The structure and culture of an institution or indeed a country, follows its strategy and vision. The tools you choose to use must be suited for and in sync with your purpose and the goals you set out to achieve.
A country committed to popular democracy, public participation and national consensus building as its desired governance aspiration cannot then pick up the tools, techniques and leadership style associated with dictatorship and somehow hope to attain democratic goals.
Leadership style in the military is not contestable. It is known for a singular point of centralised power and programmed, robotic consumers and implementers of hierarchical instructions and orders. In a war, decisions must be made on the spot and followed religiously or we are all dead. Clearly, a dictatorial leadership arrangement associated with the military is good and well-suited for its war-like context.
A purporting democracy, pledging opening space for increased participation of all citizens with rights enshrined in a binding national Constitution cannot revert to military intervention either to solve its internal conflicts or less so to run its affairs and hope to breath free.
l About reforms. This is a valid legitimate and urgent item on the people’s agenda. Do the people have a reasonable expectation that President Emmerson Mnangagwa’s government can commit to immediately aligning legislation to the constitution, to electoral reforms and to creating an environment for free and fair elections? The history, the inaugural speech, the body language and the entire military fragment and culture of this leadership suggests we can forget about any such reforms. Do the people have the leadership in civil society or in the political formations existing with the requisite understanding, skill, willingness, appetite and inner fire to mobilise society and push government in the streets, in the media and in the courts to effect the necessary reforms? With tired and timid opposition leaders, themselves stampeding to be part of the president’s machinery and doing their best to look good to the omnipotent military, the pointers to a Saro Wiwa are not encouraging at all.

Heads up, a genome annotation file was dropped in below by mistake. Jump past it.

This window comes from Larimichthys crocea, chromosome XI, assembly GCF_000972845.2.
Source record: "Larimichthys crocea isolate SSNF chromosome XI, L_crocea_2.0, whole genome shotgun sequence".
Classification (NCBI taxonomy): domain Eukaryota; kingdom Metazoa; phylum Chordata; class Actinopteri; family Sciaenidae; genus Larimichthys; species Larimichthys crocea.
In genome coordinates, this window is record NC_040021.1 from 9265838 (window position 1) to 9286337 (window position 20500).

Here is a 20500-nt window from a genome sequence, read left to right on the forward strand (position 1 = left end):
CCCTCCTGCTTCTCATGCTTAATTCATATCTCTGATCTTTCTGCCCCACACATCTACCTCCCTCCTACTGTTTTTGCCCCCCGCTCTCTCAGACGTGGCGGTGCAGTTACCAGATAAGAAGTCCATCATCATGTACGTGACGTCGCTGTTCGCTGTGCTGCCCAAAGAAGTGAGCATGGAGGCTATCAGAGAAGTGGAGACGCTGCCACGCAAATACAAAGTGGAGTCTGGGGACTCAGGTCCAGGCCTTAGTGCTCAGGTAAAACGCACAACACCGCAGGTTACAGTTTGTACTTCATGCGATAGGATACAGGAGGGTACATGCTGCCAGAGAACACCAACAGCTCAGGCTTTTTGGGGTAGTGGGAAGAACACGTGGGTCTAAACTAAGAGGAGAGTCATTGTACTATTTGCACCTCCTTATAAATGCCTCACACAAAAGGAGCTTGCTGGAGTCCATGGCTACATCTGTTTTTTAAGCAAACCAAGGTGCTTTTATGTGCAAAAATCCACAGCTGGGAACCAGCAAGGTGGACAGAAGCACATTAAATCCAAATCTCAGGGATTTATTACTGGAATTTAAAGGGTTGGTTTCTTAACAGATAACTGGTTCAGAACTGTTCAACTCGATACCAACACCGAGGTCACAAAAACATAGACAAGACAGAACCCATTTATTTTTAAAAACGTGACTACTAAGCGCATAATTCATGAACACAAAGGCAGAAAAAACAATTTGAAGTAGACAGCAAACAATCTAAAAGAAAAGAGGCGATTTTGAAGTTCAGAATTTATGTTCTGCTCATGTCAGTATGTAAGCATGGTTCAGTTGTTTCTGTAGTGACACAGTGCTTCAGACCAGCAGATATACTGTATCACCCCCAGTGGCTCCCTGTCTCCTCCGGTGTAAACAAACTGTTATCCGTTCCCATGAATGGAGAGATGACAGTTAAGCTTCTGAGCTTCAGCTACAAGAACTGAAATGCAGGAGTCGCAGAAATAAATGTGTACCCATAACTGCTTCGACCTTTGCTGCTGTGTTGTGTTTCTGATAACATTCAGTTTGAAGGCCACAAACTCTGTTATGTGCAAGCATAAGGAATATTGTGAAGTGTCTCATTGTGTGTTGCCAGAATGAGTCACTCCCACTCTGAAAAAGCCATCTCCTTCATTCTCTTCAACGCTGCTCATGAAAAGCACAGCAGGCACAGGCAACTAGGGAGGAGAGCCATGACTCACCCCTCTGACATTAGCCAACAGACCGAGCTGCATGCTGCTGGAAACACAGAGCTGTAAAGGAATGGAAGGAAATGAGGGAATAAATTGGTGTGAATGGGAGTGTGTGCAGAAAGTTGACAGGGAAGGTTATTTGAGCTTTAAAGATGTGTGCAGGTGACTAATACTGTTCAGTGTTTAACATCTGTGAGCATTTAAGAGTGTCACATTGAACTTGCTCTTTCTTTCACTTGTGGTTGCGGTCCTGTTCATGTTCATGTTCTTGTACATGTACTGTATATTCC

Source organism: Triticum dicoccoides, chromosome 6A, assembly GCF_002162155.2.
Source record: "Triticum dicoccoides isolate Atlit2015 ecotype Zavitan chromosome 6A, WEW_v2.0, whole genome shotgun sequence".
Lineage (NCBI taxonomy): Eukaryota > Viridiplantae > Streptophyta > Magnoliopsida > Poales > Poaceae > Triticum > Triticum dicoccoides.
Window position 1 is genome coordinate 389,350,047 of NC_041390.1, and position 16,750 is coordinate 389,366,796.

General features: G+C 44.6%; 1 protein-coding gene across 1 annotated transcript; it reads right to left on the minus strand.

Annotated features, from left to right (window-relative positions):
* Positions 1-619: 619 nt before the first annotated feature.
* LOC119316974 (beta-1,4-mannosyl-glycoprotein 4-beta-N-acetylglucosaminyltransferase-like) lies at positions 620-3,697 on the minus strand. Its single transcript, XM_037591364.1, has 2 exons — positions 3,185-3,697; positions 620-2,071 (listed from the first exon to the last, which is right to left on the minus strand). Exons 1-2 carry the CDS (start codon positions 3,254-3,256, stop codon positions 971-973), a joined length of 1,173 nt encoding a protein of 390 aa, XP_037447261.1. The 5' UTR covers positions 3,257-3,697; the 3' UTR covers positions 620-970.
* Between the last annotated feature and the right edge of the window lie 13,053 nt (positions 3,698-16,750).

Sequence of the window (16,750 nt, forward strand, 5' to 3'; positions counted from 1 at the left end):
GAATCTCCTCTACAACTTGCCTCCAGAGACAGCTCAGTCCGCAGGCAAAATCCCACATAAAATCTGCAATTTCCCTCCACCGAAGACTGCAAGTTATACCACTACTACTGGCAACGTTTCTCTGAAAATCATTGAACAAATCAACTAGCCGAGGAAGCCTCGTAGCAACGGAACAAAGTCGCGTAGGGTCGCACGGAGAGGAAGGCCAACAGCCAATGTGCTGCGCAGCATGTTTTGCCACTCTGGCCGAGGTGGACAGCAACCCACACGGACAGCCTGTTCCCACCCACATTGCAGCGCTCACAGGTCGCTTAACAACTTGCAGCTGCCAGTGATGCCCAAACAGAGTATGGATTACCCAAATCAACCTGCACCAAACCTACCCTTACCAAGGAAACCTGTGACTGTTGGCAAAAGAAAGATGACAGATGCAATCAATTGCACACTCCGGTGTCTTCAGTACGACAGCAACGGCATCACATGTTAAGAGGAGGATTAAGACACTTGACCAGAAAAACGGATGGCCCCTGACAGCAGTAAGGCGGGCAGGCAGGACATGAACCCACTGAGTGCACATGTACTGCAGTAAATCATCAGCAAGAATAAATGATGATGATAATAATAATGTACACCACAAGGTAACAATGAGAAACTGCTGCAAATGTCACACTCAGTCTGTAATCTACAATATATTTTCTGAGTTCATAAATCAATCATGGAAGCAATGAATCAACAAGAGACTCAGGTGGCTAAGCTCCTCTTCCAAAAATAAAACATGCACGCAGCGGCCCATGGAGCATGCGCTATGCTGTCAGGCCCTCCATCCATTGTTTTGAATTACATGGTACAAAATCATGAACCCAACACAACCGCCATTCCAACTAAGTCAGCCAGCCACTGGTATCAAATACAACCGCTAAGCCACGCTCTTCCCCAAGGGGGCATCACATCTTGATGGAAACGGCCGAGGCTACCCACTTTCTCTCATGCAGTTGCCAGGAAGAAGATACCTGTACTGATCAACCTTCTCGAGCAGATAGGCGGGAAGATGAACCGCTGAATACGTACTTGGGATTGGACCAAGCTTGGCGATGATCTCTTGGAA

The gulf that still obtains between the new (now ageing) constitution and various operational, but obsolete pieces of legislation around our daily lives suggests we have neither the capacity nor the leadership to challenge routine and blatant un-constitutionalism in Zimbabwe. The reforms agenda for the people requires a distinct deliberate and robust framework of organisation and implementation. The investment of resources, time and leadership we have experienced in such programmes as HIV and Aids awareness, advocacy and civic education needs to be duplicated in similar vigour on the constitution, constitutionalism and effective citizenship by parties and advocacy organisations. This requires effective reforms, leadership.
The political voids that are opening courtesy of the cool coup must be met with an unmistakable, unanimous loud voice of the people. The people must accompany every new appointment and replacement of the Rita Makaraus of this world. That they will be replaced by similarly partisan loyalists of the new regime or even by outright military personnel is obvious — but every means available to challenge patronage and continued capture of state by the ruling party needs to take pride of place of the agenda of the people now!